The proceedings which Justin Timberlake and his wife Jessica Biel settled recently in the High Court is one of many recent high profile defamation cases which have come before the Irish Courts. Aside from the celebrity factor, which naturally drew attention, this case is interesting from the perspective of choice of jurisdiction. Heat magazine, which published the article, the subject matter of the proceedings, was distributed not just in Ireland but across Europe. As neither of the parties is resident in Ireland, why did they choose to issue proceedings here?
Under the Brussels I Regulation a person can be sued for defamation in the jurisdiction where the “harmful event” occurs. The application of this rule is somewhat problematic for defamation, particularly where publication on the internet can involve publication in every country in the world. So where exactly does the “harmful event” occur?
In Shevill v Presse Alliance SA the European Court of Justice held that where defamatory material is distributed in a number of Member States, the courts of the State in which the defamatory material was distributed, and in which the victim claims to have suffered injury to his reputation, are the courts which should assess the libel committed in that State. This position was followed by the Irish Supreme Court in 1997 in Murray v Times Newspapers Limited. Both Mr Timberlake and Ms Biel clearly have high profiles in Ireland, and the magazine’s extensive distribution in Ireland meant their reputations arguably suffered damage here, meaning that the Irish Court’s were an appropriate venue for the proceedings.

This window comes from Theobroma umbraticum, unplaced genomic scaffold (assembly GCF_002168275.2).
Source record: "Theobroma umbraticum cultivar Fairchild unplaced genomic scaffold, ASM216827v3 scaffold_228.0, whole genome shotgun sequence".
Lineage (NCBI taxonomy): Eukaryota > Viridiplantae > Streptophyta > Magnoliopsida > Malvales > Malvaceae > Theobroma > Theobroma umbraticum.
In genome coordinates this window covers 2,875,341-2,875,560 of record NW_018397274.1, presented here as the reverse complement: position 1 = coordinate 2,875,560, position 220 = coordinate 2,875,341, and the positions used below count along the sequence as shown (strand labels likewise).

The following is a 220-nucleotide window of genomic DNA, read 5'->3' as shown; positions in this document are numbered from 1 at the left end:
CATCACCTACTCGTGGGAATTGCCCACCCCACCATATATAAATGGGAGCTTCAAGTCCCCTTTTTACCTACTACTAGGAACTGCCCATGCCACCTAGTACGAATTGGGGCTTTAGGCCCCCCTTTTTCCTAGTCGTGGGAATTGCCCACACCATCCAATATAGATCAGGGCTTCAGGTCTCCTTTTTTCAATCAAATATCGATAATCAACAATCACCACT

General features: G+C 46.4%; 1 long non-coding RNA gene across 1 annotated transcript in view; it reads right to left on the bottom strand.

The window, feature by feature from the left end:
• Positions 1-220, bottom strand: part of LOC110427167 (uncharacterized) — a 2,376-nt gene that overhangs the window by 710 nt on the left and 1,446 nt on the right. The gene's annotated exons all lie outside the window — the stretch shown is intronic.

However, the distribution of Heat magazine was equally extensive in other jurisdictions with potentially larger readerships and where damage to their reputations could arguably lead to more serious consequences. So why Ireland? Potentially one reason could be what are perceived as more liberal and pro-plaintiff defamation laws.
Under Section 1 of Defamation Act 2013 (UK), a claimant must show that “serious harm” has been caused to their reputation. By contrast, under Section 2 of the Defamation Act 2009 (Ireland), a defamatory statement is one that “tends to injure a person’s reputation in the eyes of reasonable members of society”, which is probably a lower threshold for a claimant to overcome in establishing defamation.
In the UK, under its new libel laws, cases are not heard by a jury unless a court orders otherwise, reversing the previous presumption. This is expected to lead to more measured awards being made. In Ireland a right to a trial by jury in defamation cases still exists.
While Ireland may therefore be a more attractive destination for ‘libel tourism’, it needs to be borne in mind where there have been multiple publications of defamatory material in many jurisdictions, the extent of the publication in Ireland should be carefully considered as any damages awarded will only be in respect of the Irish publication. Damages relating to the worldwide publication will generally not be considered, unless the publisher is established and resident in Ireland, as noted in the decision of Barr J in David Ewins v Carlton UK Television Limited.
London has long been considered the world’s libel capital. However, under the UK’s new Defamation Act, anyone seeking to succeed with defamation proceedings will have to prove that the UK “is clearly the most appropriate place in which to bring an action in respect of the statement”. This, coupled with the more stringent test of “serious harm” and the fact that more cases will now be heard by judges sitting alone, is likely to significantly curtail the number of foreign individuals and entities who might previously have chosen London as the forum in which to commence defamation proceedings.
On the basis of what could now be considered more plaintiff-friendly laws in Ireland and also generally lower costs, it will be interesting to see if Ireland takes over London’s mantle as the jurisdiction of choice for international defamation claims.